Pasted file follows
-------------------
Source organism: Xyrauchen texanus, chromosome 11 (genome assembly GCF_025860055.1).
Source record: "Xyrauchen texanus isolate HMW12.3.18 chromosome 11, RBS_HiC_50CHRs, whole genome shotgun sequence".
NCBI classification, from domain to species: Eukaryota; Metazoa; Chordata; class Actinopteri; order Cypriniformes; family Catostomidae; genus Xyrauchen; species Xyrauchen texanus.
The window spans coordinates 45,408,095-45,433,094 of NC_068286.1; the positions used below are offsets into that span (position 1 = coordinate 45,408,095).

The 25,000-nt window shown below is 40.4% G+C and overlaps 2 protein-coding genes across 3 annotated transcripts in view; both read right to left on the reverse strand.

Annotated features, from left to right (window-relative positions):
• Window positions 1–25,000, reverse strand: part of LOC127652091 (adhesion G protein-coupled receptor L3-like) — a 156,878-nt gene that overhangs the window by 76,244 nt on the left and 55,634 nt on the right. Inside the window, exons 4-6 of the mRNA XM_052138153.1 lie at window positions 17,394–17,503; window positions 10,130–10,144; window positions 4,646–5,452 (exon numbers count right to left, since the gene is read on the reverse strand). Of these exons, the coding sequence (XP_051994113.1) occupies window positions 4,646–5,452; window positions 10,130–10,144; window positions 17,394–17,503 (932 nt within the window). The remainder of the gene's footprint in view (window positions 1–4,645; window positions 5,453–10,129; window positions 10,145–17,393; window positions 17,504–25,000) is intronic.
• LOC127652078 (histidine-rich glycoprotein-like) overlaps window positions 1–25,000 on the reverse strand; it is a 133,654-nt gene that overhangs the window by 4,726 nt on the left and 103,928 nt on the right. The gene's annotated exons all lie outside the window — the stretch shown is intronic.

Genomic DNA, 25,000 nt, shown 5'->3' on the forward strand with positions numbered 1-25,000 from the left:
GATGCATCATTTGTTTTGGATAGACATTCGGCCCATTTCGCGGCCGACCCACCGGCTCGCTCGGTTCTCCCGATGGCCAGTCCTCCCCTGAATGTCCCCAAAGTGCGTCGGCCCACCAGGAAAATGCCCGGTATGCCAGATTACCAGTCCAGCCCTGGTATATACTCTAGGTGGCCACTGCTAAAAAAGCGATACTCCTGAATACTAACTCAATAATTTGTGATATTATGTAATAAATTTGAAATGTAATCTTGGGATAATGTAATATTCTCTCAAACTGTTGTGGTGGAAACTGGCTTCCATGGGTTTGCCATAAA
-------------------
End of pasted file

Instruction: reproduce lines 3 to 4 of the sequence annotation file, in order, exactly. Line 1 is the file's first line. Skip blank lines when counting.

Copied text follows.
NCBI classification, from domain to species: Eukaryota; Metazoa; Chordata; class Actinopteri; order Cypriniformes; family Catostomidae; genus Xyrauchen; species Xyrauchen texanus.
The window spans coordinates 45,408,095-45,433,094 of NC_068286.1; the positions used below are offsets into that span (position 1 = coordinate 45,408,095).